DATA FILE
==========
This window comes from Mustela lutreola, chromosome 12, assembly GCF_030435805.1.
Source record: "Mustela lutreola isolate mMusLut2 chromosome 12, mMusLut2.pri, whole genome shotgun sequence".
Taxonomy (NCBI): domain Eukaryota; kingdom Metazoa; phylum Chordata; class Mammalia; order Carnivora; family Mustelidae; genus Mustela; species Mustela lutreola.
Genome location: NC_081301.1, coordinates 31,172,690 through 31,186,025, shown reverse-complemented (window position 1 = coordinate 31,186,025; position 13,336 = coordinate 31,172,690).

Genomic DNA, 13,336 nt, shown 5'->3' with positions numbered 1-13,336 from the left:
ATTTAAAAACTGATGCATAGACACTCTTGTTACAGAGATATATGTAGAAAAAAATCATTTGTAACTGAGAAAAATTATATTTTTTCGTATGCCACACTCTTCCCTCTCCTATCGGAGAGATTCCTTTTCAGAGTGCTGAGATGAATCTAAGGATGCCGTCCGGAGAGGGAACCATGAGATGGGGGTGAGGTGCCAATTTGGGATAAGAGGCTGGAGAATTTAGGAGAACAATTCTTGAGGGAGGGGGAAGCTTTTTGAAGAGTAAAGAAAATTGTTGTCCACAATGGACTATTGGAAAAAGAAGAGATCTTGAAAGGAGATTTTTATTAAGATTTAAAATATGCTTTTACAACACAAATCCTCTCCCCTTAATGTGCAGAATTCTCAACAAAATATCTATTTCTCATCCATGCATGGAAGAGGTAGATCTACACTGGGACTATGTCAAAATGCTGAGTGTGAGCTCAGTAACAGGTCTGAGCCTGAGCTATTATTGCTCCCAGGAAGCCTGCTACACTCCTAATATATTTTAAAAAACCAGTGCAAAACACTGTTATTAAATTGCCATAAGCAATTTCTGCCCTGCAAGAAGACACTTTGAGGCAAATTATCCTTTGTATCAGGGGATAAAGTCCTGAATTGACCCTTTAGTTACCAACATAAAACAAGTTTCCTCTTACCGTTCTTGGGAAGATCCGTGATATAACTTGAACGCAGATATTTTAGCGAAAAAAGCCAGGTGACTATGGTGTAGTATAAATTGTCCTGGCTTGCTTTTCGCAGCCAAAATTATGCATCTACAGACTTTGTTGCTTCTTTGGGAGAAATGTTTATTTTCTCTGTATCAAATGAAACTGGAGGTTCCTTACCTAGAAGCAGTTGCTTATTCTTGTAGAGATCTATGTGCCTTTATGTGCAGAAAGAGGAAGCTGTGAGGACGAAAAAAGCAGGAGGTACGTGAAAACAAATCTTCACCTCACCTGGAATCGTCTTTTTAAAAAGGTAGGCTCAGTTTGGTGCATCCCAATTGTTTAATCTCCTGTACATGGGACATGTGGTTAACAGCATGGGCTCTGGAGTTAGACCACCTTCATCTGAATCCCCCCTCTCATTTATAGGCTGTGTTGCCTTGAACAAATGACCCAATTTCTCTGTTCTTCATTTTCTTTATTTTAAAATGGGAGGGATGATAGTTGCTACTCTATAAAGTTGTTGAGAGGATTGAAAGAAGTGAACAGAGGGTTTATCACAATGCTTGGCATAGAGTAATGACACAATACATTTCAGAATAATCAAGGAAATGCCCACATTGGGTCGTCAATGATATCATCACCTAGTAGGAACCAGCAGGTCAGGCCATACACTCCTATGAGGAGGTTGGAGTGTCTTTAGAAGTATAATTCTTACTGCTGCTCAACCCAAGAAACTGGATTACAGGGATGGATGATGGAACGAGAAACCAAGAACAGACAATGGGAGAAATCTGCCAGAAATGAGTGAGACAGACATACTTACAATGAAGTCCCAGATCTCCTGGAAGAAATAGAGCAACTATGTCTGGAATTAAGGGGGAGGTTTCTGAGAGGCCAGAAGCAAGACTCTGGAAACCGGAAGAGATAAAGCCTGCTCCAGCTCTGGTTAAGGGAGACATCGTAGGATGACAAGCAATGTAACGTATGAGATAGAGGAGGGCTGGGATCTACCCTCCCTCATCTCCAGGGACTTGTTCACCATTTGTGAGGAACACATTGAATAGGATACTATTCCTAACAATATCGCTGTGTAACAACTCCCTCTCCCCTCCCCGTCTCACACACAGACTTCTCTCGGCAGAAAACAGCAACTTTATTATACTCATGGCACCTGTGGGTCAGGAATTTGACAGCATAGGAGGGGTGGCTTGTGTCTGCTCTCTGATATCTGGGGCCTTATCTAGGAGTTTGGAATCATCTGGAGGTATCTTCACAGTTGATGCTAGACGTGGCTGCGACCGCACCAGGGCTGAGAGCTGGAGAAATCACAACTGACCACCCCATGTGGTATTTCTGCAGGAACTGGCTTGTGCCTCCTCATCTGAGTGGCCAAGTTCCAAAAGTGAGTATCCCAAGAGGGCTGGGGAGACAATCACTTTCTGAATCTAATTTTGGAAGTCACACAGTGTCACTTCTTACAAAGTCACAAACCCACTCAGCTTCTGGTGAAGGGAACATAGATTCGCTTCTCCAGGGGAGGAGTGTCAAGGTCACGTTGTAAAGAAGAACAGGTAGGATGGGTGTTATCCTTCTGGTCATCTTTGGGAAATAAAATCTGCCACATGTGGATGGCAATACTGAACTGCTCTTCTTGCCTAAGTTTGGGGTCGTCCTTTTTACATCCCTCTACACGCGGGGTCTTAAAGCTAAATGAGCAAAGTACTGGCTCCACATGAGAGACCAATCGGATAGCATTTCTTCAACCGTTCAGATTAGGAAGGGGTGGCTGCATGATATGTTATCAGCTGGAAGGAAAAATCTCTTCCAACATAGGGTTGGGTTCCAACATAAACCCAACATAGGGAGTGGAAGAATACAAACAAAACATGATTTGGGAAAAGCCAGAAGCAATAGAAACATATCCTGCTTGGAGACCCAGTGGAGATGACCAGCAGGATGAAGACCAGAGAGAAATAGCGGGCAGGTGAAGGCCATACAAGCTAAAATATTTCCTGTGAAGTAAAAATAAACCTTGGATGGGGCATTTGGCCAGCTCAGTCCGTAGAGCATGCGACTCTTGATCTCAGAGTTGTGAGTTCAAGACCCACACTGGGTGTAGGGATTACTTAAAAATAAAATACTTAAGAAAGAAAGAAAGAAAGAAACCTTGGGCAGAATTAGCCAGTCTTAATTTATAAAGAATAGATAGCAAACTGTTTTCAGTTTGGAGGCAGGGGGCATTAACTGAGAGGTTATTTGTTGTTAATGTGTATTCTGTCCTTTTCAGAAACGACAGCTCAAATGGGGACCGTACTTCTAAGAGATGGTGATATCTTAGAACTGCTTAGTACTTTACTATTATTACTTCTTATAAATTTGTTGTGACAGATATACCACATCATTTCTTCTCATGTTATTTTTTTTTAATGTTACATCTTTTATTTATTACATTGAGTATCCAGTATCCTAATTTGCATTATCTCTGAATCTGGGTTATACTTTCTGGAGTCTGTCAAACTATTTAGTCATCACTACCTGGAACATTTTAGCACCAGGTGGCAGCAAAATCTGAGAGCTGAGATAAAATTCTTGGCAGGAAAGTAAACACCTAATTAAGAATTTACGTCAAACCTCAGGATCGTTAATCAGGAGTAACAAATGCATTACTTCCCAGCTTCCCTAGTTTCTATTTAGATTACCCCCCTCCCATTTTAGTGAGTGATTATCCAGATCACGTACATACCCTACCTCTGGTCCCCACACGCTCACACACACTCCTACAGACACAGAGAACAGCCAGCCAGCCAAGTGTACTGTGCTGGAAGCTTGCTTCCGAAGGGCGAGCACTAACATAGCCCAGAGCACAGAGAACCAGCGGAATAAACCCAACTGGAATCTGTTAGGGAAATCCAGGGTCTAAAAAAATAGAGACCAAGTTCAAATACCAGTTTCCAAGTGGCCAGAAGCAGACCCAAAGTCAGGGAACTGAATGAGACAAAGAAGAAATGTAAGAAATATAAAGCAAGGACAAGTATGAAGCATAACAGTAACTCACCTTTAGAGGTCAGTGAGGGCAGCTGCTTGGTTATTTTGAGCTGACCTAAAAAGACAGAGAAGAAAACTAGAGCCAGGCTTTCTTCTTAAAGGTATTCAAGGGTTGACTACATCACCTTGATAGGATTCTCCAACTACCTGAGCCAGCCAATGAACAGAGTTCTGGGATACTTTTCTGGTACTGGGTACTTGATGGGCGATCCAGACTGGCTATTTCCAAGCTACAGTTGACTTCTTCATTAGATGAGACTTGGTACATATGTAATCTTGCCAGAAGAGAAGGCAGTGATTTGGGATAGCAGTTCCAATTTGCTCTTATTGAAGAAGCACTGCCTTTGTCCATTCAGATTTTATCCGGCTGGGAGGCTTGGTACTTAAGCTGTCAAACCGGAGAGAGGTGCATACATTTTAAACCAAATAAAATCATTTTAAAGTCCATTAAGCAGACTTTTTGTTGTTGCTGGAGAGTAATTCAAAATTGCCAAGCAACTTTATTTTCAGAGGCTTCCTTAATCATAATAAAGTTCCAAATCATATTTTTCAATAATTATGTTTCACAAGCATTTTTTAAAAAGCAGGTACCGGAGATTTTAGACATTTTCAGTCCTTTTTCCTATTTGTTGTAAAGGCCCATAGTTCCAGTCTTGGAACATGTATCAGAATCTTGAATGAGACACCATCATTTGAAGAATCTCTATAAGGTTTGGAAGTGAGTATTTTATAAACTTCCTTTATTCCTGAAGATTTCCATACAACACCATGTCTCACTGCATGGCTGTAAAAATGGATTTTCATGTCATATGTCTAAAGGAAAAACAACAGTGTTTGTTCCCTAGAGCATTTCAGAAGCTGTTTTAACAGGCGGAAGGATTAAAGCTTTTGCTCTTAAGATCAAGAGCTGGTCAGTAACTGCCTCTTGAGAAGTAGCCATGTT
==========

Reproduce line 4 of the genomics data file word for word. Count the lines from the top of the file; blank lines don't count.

Genome location: NC_081301.1, coordinates 31,172,690 through 31,186,025, shown reverse-complemented (window position 1 = coordinate 31,186,025; position 13,336 = coordinate 31,172,690).